​Yes you are right about finding the right help and I feel that I now have someone who listens to me when I contact him.

      Having said all that, there is no substitute for a chat with someone like yourself as it does seem that you are the only one at times.

      Best of luck to you and keep in touch,

      ​Kind Regards...

  • Posted

    Hi Anne,

    Its coming up to 2 years since I successfully weaned myself off of 20 years of lorazepam.

    I took it slow...reduced my dosage by small amounts over a period of 10 weeks.

    For example:

    Week one: 2mg/day

    Week two: 1.5 mg/ day

    Week four: 1 mg/ day

    Week six: .5 mg/ day

    Week eight: .5 mg/ every 2nd day

    Week nine: .5/ every 3rd day

    I had a little insomnia and a bit nervous at times, but otherwise I felt pretty good.

    Make sure you eat regular meals during this process. It makes a huge difference.

    Lorazepam helped me with pts from trauma, and I would take it again if I needed it. Just don't ever go cold turkey off them.

    Best wishes!!

    • Posted

      Hi there,

      ?Thanks for your reply, you have done very well getting free from Lorazepam, a tricky one to come off of I believe.

      No chance of going cold turkey for me, don't care how long it takes, with a little help from the experts I will free myself if it takes years to do it,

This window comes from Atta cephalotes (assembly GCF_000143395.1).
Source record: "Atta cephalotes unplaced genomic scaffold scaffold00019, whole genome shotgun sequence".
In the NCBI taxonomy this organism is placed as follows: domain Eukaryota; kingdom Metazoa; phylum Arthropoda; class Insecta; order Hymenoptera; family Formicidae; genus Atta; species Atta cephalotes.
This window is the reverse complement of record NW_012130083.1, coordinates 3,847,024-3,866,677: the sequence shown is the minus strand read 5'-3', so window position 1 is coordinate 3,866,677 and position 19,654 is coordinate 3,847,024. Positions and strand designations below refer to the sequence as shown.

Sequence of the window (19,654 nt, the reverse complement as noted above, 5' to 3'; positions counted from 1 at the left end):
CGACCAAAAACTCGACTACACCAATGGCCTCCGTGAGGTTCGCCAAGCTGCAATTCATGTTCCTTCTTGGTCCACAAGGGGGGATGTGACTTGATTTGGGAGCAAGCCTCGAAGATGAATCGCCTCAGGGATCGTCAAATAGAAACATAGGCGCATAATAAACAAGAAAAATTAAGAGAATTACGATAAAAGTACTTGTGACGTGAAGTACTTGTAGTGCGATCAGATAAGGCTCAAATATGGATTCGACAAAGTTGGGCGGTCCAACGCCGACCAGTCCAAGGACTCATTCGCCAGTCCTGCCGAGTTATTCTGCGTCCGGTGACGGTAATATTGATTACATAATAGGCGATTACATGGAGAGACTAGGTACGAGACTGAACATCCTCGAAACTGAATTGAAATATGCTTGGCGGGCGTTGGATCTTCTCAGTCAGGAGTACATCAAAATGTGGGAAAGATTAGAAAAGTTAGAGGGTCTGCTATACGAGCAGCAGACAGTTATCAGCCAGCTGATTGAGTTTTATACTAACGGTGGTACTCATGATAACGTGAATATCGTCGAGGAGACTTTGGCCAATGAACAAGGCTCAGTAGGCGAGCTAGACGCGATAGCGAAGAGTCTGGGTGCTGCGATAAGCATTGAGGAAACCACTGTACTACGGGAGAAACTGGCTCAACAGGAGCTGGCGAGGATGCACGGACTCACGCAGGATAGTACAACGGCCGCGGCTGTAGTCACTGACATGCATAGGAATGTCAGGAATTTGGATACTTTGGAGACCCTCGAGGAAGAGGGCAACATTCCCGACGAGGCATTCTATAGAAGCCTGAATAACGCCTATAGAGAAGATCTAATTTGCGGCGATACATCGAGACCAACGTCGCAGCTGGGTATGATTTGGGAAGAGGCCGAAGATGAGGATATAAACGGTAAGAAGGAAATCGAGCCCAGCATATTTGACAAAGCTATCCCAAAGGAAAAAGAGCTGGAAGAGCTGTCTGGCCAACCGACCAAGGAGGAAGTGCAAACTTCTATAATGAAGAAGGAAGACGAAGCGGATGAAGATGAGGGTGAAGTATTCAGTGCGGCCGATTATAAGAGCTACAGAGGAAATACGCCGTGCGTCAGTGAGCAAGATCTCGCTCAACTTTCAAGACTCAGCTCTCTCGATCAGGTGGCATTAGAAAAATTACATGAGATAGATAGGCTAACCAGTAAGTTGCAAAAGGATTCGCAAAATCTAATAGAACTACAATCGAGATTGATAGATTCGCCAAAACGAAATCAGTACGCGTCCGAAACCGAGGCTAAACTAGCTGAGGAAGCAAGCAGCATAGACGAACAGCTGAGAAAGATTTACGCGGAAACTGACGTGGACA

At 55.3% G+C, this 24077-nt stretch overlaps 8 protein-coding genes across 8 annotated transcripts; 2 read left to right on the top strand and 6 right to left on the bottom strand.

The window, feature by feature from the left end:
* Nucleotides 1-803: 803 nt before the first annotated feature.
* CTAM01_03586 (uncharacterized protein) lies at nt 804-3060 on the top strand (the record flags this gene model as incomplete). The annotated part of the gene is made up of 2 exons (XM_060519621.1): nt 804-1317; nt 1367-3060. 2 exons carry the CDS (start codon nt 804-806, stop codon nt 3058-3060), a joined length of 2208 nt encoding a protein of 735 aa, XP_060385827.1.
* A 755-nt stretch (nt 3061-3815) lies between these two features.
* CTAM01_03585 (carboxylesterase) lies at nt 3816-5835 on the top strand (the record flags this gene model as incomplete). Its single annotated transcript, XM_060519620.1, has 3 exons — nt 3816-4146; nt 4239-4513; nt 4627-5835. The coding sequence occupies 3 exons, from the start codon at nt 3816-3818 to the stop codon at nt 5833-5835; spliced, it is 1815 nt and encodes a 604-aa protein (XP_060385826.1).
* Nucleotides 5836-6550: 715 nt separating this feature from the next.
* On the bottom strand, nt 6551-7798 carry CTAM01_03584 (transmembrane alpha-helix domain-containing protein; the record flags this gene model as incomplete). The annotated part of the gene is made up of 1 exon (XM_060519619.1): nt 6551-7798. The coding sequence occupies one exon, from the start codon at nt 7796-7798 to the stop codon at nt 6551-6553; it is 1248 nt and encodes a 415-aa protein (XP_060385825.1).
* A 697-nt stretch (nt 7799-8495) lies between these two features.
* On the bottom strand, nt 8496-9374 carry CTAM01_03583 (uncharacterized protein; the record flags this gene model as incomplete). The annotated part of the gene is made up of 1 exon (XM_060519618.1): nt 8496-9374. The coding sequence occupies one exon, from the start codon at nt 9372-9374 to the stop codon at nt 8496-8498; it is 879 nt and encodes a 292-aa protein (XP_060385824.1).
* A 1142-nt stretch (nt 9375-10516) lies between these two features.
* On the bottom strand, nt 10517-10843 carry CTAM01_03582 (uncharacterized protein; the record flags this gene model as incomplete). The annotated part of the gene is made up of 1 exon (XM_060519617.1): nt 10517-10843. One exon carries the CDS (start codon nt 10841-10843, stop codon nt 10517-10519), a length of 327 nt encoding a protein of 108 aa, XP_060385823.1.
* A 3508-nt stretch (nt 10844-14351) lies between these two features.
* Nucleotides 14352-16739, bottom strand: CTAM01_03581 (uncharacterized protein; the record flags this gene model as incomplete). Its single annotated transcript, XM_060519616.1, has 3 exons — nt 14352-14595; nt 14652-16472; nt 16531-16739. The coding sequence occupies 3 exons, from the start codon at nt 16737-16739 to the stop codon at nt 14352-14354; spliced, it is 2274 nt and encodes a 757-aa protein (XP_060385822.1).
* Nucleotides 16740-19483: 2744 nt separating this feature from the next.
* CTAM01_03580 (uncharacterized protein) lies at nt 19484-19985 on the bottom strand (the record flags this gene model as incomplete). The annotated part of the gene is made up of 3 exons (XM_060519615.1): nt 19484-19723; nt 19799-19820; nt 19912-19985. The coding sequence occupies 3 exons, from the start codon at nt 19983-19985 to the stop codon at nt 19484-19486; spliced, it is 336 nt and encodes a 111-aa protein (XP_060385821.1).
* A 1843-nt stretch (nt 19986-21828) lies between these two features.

Kind Regards

  • Posted

    I've read about a story in the wakefield express about a woman who was prescribed diazepam for about 16 years and she ended up suing the GP for neglect and she was awarded over £17.000 as her GP kept her on it for so long and she didn't need them. 

    • Posted

      How very interesting, certainly an ideaidea​. I have had a series of different GPs so I would have to seek compensation for the loss of some 20 plus years of my life from the NHS as a whole.....

      Thank you very much

  • Posted

    Hi Anne well done getting the proper support getting off these drugs.lf you want support join benzo buddies there is good support for people getting off benzos.Hope all goes well for you.
    • Posted

      Thanks for your message. I tried to sign up to benzo buddies but my attempt failed, perhaps I should try again as ongoing support is what I need right now..

      Thanks again

    • Posted